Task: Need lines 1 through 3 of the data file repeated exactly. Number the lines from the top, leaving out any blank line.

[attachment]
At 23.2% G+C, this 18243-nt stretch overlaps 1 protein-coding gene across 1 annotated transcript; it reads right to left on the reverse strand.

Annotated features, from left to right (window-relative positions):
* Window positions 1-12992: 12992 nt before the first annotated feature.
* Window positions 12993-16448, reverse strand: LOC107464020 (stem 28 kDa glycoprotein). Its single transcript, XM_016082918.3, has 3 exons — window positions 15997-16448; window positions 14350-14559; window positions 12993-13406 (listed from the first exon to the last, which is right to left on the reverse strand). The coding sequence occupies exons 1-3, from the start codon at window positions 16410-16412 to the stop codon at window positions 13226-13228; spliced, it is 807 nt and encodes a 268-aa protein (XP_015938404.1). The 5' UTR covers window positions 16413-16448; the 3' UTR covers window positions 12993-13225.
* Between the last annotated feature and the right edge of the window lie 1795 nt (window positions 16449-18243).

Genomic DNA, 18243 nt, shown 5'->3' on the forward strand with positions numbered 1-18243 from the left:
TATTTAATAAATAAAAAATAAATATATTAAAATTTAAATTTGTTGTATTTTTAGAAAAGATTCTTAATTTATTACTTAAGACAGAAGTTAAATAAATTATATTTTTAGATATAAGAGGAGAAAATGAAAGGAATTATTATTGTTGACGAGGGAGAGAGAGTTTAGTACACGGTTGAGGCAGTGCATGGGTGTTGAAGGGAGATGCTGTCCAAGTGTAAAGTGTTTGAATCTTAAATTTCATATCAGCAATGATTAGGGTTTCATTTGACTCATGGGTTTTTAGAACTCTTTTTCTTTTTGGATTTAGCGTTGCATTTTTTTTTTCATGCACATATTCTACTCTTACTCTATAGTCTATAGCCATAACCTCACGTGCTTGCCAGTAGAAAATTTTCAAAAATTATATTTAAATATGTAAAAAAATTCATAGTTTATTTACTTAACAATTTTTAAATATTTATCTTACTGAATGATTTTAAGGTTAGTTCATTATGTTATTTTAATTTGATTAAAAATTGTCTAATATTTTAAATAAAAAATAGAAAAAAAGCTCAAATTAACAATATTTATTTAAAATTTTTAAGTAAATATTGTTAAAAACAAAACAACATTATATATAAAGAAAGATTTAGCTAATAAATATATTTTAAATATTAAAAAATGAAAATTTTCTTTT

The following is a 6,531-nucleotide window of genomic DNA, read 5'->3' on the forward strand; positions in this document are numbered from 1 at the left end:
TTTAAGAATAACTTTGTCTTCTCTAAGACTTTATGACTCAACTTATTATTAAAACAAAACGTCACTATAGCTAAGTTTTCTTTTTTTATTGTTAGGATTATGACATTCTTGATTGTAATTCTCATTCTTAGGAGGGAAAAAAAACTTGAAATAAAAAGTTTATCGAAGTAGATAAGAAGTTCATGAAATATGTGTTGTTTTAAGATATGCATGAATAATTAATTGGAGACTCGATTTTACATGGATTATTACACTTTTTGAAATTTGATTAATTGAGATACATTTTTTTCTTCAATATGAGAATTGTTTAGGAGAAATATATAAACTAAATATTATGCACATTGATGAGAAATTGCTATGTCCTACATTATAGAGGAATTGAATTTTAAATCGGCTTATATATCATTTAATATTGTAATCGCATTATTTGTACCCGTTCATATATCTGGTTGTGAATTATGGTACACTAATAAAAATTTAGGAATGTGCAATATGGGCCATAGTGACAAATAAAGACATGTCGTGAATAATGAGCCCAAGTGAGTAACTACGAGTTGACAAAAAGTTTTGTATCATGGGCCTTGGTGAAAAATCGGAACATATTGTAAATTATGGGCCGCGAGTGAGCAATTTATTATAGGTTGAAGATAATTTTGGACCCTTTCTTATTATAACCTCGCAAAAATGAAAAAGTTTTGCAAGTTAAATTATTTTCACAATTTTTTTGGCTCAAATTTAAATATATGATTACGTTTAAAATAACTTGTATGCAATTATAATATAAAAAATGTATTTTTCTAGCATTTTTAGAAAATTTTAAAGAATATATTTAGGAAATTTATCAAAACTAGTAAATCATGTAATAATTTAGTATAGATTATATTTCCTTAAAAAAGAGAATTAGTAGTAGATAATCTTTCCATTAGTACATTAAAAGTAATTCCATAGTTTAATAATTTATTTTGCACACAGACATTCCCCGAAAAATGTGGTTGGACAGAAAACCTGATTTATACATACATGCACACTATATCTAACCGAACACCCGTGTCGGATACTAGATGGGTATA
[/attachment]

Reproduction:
At 23.2% G+C, this 18243-nt stretch overlaps 1 protein-coding gene across 1 annotated transcript; it reads right to left on the reverse strand.

Annotated features, from left to right (window-relative positions):
* Window positions 1-12992: 12992 nt before the first annotated feature.